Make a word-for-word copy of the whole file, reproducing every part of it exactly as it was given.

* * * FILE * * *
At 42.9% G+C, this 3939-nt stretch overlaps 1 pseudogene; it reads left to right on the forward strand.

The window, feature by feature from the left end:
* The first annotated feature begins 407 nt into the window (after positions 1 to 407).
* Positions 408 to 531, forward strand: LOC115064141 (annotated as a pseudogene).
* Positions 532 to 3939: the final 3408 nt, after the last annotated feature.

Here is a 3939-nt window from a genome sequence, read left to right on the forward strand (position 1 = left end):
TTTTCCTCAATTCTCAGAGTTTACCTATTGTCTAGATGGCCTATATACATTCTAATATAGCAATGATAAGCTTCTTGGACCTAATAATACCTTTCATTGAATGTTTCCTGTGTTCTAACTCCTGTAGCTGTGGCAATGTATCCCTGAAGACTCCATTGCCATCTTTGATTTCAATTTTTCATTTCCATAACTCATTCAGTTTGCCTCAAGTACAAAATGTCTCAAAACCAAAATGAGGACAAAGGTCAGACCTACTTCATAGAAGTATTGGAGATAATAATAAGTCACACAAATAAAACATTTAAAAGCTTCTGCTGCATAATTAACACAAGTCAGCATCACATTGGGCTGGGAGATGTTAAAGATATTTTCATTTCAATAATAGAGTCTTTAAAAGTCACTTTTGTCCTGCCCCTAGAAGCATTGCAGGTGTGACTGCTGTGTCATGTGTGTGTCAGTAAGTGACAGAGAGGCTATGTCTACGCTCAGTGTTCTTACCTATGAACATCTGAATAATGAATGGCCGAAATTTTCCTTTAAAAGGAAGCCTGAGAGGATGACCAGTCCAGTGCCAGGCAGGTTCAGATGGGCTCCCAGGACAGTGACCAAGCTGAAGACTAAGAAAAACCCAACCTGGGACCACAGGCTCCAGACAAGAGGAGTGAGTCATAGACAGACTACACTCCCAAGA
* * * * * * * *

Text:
At 42.9% G+C, this 3939-nt stretch overlaps 1 pseudogene; it reads left to right on the forward strand.

The window, feature by feature from the left end:
* The first annotated feature begins 407 nt into the window (after positions 1 to 407).
* Positions 408 to 531, forward strand: LOC115064141 (annotated as a pseudogene).
* Positions 532 to 3939: the final 3408 nt, after the last annotated feature.

Here is a 3939-nt window from a genome sequence, read left to right on the forward strand (position 1 = left end):
TTTTCCTCAATTCTCAGAGTTTACCTATTGTCTAGATGGCCTATATACATTCTAATATAGCAATGATAAGCTTCTTGGACCTAATAATACCTTTCATTGAATGTTTCCTGTGTTCTAACTCCTGTAGCTGTGGCAATGTATCCCTGAAGACTCCATTGCCATCTTTGATTTCAATTTTTCATTTCCATAACTCATTCAGTTTGCCTCAAGTACAAAATGTCTCAAAACCAAAATGAGGACAAAGGTCAGACCTACTTCATAGAAGTATTGGAGATAATAATAAGTCACACAAATAAAACATTTAAAAGCTTCTGCTGCATAATTAACACAAGTCAGCATCACATTGGGCTGGGAGATGTTAAAGATATTTTCATTTCAATAATAGAGTCTTTAAAAGTCACTTTTGTCCTGCCCCTAGAAGCATTGCAGGTGTGACTGCTGTGTCATGTGTGTGTCAGTAAGTGACAGAGAGGCTATGTCTACGCTCAGTGTTCTTACCTATGAACATCTGAATAATGAATGGCCGAAATTTTCCTTTAAAAGGAAGCCTGAGAGGATGACCAGTCCAGTGCCAGGCAGGTTCAGATGGGCTCCCAGGACAGTGACCAAGCTGAAGACTAAGAAAAACCCAACCTGGGACCACAGGCTCCAGACAAGAGGAGTGAGTCATAGACAGACTACACTCCCAAGA